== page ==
Family

Thankful For So Much... Including An Organized Home

In 2017, the Thomas fire came within inches of my parents’ home. 

My grandparents built the house in 1972, and my parents bought it from them in 2000 and remodeled it as their forever home. So, I didn’t grow up there, but for my entire life it has =been a beloved place to be with family and celebrate holidays.

Charred brush on the left, house on the right.

Charred brush on the left, house on the right.

That whole fall was a wild ride. In an unrelated but unfortunately timed water based incident, the bottom floor of the house flooded and my parents had to move everything upstairs so that reconstruction could begin. Then, the fire came, and they packed up what they could fit in their cars and evacuated. Then came the mudslides, and there was no access to the house for weeks. When the roads were cleared, the house stood in a sea of burned landscaping and melted pool equipment, full of sooty walls and smoke-damaged furniture and clothing.

There are so many ways in which I’m thankful, beyond words and with some significant amount of survivors’ guilt. Of course, that my parents were safe the entire time. That our home was still intact, while so many people we know and love lost everything. That our family has the resources to rebuild. That amazing firefighters came from so far away to work so hard to defend our neighborhood (shout out and huge thanks to the Moraga Fire Department http://www.mofd.org/!). That the Montecito community came together to take care of its own.

This is how warm it gets inside a house surrounded by fire.

This is how warm it gets inside a house surrounded by fire.

And I’m thankful that my dad is the most organized person I know. Because I am here to tell you, when then entire contents of a home have been relocated within it AND packed up for evacuation AND packed up again for post-disaster cleaning, you are really and truly glad from the bottom of your soul that every object has a designated location.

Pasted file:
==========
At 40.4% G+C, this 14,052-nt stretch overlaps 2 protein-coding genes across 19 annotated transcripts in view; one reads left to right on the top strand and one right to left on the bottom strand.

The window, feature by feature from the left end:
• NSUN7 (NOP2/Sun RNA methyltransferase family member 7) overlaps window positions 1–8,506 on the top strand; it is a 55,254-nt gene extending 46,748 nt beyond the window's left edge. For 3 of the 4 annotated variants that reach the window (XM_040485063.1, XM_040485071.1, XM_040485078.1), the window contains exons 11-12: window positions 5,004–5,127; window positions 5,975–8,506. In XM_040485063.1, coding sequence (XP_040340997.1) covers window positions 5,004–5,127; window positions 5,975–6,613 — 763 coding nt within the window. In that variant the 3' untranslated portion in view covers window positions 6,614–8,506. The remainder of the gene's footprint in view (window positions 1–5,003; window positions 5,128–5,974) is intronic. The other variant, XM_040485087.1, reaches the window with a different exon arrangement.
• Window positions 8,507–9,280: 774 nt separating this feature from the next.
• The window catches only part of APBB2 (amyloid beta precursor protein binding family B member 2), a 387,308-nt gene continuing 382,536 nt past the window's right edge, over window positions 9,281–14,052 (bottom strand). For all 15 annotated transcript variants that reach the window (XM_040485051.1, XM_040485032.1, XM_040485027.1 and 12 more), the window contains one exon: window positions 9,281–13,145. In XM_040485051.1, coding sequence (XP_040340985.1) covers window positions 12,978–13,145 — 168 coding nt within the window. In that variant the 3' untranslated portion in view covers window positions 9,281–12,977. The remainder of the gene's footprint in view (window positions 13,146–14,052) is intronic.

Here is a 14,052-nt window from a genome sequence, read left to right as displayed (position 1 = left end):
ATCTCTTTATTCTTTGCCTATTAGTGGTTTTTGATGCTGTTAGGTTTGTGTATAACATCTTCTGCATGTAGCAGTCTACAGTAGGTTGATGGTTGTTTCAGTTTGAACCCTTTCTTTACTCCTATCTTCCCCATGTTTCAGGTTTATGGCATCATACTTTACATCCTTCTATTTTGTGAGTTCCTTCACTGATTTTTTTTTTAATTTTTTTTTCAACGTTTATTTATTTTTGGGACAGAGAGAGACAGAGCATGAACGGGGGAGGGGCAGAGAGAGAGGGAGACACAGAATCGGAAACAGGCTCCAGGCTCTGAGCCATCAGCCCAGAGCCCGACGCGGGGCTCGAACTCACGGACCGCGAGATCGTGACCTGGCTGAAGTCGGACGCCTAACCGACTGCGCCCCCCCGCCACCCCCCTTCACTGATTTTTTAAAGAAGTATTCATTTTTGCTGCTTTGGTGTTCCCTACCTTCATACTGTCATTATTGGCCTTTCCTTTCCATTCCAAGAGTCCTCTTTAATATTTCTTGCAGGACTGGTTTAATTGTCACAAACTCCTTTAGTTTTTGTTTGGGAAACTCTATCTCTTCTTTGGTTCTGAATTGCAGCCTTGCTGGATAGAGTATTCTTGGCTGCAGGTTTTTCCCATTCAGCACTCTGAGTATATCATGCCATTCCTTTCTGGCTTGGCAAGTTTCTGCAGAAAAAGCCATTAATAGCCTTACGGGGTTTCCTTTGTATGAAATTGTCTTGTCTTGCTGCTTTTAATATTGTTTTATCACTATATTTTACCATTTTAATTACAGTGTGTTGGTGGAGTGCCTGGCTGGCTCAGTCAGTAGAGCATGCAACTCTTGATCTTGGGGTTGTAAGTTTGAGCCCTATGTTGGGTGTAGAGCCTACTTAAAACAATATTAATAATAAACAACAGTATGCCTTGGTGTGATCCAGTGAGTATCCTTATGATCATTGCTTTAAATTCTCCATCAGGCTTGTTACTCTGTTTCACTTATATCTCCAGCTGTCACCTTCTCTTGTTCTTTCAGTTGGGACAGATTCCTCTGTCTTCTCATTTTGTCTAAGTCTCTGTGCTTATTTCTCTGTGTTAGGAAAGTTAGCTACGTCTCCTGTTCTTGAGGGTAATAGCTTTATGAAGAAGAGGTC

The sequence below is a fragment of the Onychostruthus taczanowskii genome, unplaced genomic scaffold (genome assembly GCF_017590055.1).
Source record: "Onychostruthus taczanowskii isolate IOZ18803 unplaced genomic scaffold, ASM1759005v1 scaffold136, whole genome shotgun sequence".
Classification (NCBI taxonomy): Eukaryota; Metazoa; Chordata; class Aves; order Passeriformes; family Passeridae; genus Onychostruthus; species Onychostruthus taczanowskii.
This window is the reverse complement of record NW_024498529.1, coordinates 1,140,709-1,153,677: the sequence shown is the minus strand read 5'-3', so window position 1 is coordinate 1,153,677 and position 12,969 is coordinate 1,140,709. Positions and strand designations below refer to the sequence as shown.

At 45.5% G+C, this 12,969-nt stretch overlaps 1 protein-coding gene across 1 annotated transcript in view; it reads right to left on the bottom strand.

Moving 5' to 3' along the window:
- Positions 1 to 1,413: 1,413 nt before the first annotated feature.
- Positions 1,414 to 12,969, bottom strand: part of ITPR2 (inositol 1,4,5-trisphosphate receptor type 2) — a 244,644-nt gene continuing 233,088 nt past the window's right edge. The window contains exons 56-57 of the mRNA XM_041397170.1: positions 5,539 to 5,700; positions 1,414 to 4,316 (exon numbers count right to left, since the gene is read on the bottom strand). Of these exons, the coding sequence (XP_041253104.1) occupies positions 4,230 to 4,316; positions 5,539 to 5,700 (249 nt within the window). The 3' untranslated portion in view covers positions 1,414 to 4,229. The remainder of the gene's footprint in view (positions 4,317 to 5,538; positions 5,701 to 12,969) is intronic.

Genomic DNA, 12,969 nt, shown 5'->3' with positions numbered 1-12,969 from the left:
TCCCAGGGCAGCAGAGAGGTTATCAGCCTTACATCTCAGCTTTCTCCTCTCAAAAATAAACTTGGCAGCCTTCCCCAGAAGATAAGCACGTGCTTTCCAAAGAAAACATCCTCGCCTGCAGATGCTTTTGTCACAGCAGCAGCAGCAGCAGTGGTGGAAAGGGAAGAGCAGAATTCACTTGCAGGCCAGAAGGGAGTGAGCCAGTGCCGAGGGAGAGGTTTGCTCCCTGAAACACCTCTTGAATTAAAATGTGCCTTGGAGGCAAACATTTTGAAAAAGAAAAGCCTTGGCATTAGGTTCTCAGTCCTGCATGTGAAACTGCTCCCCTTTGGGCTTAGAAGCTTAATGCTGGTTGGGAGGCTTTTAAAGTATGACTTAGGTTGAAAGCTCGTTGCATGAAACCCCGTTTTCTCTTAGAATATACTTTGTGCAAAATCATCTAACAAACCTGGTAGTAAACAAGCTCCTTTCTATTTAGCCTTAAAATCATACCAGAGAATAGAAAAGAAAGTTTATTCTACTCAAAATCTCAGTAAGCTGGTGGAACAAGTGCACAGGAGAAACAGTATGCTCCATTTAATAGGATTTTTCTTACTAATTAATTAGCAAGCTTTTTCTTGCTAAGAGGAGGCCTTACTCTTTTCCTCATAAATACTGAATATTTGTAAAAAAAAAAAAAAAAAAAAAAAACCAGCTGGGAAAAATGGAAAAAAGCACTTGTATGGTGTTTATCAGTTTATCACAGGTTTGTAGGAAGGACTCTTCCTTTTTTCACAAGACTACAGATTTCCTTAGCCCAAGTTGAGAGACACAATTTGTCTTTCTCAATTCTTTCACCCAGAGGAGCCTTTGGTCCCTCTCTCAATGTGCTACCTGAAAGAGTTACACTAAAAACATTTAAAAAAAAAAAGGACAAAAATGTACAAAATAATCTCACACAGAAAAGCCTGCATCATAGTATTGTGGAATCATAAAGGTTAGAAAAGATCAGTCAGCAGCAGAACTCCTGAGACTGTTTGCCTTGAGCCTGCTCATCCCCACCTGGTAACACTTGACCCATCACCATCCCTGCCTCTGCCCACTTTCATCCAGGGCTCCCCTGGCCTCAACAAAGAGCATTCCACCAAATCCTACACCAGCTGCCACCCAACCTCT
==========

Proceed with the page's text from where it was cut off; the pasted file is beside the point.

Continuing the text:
When I went to Santa Barbara to help my parents move back into the house, the three of us unpacked for three straight days. I did not take a picture of the pile of boxes that was delivered to the driveway, which was a big miss, but suffice it to say it was truly heroic. And yet, by the time I came back to San Francisco you would never have known anything had ever happened.

If my parents hadn’t had such an organized home in the first place, it would have taken us three times as long with three times as much frustration… maybe more!

I fervently wish that none of you reading this ever have to evacuate due to natural disaster, let alone lose your home. But based on my experience, I would heartily recommend getting your home organized and inventoried (might I suggest pictures of the insides of cabinets? Those would have helped even more!) as part of your personal emergency plan.

So, in this week of Thanksgiving, when so many people have just lost their homes and loved ones, and even the air around me is choking thick, all I can do is be thankful for everything that I have and try to give back to the people who need it. To help the victims of the Camp Fire, please consider donating here:

Happy Thanksgiving to you and yours. I’m thankful for you!

LMW

Don't Buy Random Crap for Your Loved Ones

You’ve heard of The Five Love Languages, right? If not, the basic premise is that people tend to prefer to give and receive love in one of five ways: words of affirmation, acts of service, physical touch, gifts, and quality time. Once you and your loved ones figure out your individual love languages, it can help you show love to each other more effectively. In fact, if you’re not sure what you prefer, there’s an online quiz you can take to find out!

Recently, I’ve watched my clients struggle with the gift giving love language. Specifically, they have family that lives very far away and misses them very much, and shows their love by sending them inexpensive gifts regularly. While I haven’t met the gift givers in person, it’s clear to me that these gifts are sent out of an abundance of love, with absolutely no ill intent.

However, there are serious side effects to a regular gift giving routine.

  1. Those gifts add up fast. In thinking of one client in particular, her mom likes to send her costume jewelry, cloth bags, cute glasses and dishware, and general tchotchkes. My client, like many of us here in San Francisco, lives with her boyfriend in a one bedroom apartment. It’s plenty of space for them and their cats, but there just isn’t enough storage to accommodate the constant inflow of gifts. 
  2. Those gifts cause serious guilt. My clients tell me that they don’t want to donate these gifts because they know that if the giver found out, they would be hurt. The gifts, in effect, become an emotional burden and an extension of the guilt my clients already feel over living so far away from their loved ones.
  3. Those gifts can cause relationship strife. I have a couple of clients who deal with continuous gift giving from both of their moms. They are each uncomfortable with dealing with so much stuff from their own mothers, but end up taking that frustration out on each other and the other’s mom. While this is so common for all of us as humans - we redirect anger at a person we can’t confront to the people who see us every day - it’s completely avoidable in this case.